Figure 2: Microarray Design Workflow. The diagram of the microarray design workflow is shown together with the rules that are applied at the different stages of the workflow. The parameterization of the Zebrafish array design example, the scripts used, and the counts of the number of entities at each step in the workflow are shown at the right of the figure.

Mentions: The purpose of the Microarray Design Workflow (Figure 2) is to define, over a set of transcript resources, distinct groups of transcripts that represent distinguishable and non-redundant transcripts. These groups, or Transcription Clusters (TCs), will supply the candidate sequences on which the actual microarray probes are designed. Differences between the TCs should be large enough to make the design of a non-redundant probe likely to be successful. Also, the similarity in a TC should be high enough not to merge biologically different transcripts. The design procedure is organized in 4 steps (Figure 2). First the transcripts are clustered. Secondly the TCs are mapped to a gene assembly and reorganized. In the third step the sequences within cluster are ranked according to trustworthiness. Finally the array can be designed using any oligonucleotide design software.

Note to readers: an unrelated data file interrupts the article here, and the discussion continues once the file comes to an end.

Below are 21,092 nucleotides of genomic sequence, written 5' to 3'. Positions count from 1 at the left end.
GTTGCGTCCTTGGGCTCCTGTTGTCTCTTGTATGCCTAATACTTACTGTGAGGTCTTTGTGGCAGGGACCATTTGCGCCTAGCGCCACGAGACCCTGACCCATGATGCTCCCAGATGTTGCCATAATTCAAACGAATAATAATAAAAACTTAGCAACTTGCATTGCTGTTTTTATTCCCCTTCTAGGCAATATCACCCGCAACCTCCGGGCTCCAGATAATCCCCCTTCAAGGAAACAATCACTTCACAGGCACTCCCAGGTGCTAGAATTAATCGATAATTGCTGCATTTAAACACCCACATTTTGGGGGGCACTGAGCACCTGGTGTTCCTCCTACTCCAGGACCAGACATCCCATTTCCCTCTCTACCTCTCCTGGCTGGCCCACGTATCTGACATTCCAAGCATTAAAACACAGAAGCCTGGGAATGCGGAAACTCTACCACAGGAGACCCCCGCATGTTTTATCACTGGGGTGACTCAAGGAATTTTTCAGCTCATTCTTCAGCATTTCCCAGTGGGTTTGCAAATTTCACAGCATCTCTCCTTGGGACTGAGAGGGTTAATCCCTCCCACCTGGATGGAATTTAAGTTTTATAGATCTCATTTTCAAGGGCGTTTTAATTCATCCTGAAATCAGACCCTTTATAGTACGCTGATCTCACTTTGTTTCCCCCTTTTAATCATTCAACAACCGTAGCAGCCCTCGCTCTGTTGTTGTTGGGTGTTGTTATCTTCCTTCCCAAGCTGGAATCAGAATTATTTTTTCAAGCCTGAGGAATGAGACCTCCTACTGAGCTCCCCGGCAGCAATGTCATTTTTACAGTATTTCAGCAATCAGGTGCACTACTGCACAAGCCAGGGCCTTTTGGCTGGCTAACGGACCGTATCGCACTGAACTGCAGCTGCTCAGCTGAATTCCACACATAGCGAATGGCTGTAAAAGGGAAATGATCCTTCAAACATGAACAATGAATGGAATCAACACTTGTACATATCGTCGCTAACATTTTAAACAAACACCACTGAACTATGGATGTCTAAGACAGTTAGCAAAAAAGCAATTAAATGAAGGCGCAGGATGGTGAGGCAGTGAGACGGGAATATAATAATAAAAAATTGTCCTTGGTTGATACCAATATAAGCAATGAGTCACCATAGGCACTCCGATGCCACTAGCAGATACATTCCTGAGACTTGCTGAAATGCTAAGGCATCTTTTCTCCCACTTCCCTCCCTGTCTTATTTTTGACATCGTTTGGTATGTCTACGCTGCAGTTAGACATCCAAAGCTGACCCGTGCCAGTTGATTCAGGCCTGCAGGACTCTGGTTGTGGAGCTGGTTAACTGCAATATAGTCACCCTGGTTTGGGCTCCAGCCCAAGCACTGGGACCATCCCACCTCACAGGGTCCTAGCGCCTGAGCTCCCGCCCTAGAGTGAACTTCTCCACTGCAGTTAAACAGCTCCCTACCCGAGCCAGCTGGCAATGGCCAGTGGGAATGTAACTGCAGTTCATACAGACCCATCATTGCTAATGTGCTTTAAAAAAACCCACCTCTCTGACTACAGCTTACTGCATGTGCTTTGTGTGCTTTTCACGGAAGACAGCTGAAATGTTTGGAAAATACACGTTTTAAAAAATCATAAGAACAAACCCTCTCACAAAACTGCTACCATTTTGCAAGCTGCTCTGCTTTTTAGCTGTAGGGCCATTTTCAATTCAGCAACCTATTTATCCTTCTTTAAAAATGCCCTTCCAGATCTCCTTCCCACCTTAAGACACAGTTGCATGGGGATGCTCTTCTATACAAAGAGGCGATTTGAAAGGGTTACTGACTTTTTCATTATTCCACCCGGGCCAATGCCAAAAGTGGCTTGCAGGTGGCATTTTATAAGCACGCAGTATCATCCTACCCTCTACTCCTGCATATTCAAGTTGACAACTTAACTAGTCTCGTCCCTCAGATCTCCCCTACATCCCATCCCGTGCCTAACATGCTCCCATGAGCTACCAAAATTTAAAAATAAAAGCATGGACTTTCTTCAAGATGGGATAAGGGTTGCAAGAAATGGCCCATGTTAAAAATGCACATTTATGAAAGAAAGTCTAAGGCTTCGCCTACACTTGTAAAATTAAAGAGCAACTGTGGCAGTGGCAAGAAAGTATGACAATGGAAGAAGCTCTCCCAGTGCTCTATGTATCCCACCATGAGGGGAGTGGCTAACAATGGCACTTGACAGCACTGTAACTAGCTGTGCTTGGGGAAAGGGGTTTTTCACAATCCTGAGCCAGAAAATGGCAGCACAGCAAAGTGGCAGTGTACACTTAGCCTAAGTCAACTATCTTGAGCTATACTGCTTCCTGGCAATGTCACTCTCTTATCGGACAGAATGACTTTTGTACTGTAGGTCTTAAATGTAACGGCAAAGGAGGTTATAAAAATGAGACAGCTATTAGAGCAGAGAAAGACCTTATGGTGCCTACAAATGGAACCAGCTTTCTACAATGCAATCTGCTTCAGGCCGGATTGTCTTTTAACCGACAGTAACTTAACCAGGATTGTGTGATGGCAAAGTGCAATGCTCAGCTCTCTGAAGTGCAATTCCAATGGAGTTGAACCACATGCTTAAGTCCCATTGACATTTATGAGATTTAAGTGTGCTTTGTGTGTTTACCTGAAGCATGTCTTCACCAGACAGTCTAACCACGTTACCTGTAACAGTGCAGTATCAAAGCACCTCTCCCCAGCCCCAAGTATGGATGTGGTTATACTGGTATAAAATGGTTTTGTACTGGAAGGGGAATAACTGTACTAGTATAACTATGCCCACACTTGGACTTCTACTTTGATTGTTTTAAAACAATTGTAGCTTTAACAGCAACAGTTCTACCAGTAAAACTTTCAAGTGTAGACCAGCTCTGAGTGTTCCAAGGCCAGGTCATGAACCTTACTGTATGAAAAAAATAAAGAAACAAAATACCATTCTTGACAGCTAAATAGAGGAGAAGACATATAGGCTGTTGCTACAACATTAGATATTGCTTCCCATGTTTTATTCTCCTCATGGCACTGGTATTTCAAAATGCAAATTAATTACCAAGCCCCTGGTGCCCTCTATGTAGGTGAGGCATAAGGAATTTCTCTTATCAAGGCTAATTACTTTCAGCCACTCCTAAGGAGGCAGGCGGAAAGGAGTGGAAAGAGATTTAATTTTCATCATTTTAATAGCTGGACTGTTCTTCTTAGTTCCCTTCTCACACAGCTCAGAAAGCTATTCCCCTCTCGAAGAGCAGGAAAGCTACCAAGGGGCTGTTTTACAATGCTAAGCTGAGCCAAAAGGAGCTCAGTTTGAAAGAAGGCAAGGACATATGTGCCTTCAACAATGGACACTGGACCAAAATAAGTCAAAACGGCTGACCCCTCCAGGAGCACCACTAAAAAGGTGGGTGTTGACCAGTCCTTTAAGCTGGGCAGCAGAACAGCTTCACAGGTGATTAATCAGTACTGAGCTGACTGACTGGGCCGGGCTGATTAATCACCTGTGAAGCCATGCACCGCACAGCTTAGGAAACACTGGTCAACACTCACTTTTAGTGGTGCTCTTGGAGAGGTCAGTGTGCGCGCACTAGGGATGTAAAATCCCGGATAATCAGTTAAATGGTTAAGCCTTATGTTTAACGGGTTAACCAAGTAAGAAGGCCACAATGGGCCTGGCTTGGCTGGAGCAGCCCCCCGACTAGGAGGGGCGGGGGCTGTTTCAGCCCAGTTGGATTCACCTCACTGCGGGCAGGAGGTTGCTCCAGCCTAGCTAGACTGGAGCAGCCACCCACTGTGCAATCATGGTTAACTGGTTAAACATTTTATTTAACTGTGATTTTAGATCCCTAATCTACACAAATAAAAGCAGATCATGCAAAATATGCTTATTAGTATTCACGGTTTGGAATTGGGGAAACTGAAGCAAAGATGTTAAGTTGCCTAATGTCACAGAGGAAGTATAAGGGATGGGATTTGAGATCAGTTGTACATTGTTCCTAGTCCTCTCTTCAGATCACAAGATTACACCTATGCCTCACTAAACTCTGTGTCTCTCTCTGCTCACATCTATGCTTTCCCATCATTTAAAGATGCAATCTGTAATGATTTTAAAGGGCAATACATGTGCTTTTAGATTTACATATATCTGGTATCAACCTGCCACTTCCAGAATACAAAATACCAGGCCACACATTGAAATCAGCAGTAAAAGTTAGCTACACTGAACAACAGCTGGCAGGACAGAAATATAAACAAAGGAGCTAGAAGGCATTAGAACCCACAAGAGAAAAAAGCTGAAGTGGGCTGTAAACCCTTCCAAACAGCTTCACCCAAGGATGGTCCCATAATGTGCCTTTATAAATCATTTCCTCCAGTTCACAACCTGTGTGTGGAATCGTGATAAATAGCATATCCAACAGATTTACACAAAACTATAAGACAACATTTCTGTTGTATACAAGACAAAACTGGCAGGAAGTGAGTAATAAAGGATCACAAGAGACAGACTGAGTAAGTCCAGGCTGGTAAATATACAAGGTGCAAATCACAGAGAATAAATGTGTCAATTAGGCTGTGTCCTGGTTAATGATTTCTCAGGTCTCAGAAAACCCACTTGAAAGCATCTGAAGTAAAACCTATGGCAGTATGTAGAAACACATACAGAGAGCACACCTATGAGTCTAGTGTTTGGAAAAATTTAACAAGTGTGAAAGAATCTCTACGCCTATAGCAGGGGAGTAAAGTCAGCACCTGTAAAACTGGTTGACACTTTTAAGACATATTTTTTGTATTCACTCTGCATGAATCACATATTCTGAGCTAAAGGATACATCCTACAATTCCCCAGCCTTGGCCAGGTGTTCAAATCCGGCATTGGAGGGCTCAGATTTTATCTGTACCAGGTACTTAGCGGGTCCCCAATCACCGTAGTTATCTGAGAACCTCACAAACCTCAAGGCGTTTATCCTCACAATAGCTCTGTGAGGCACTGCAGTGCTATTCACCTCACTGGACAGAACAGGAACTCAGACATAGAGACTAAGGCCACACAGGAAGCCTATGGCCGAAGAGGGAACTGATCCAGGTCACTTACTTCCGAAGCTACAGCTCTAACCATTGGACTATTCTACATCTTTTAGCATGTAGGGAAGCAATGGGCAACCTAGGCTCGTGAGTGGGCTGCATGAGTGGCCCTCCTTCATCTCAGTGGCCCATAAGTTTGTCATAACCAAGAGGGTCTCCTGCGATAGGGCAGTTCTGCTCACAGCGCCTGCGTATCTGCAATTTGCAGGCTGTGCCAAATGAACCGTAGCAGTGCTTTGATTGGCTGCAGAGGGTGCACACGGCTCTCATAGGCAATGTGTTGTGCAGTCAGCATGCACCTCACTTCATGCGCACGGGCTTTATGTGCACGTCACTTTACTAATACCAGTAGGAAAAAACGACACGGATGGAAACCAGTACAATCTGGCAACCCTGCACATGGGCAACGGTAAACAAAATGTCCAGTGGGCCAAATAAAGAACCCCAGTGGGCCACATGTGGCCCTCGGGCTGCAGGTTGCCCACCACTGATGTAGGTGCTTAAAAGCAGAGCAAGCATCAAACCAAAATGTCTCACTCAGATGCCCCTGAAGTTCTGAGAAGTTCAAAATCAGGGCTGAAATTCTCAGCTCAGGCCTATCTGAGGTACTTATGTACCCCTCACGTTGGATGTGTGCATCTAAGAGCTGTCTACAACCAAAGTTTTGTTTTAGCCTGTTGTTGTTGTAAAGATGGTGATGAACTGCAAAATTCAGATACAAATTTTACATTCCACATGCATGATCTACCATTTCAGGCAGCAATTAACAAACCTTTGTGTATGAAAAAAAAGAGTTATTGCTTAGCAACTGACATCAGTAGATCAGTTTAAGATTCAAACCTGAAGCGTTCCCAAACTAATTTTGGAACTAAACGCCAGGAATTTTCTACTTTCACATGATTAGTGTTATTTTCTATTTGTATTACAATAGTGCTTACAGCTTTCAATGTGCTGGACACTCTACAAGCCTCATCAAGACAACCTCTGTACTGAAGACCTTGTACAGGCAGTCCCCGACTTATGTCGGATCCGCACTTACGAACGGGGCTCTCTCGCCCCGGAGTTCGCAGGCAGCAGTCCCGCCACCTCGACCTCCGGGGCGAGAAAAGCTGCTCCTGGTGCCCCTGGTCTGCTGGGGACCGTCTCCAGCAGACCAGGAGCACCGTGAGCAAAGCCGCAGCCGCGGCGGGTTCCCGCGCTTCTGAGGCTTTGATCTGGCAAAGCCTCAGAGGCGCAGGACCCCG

Integrating heterogeneous sequence information for transcriptome-wide microarray design; a Zebrafish example.

Rauwerda H, de Jong M, de Leeuw WC, Spaink HP, Breit TM - BMC Res Notes (2010)

Microarray Design Workflow. The diagram of the microarray design workflow is shown together with the rules that are applied at the different stages of the workflow. The parameterization of the Zebrafish array design example, the scripts used, and the counts of the number of entities at each step in the workflow are shown at the right of the figure.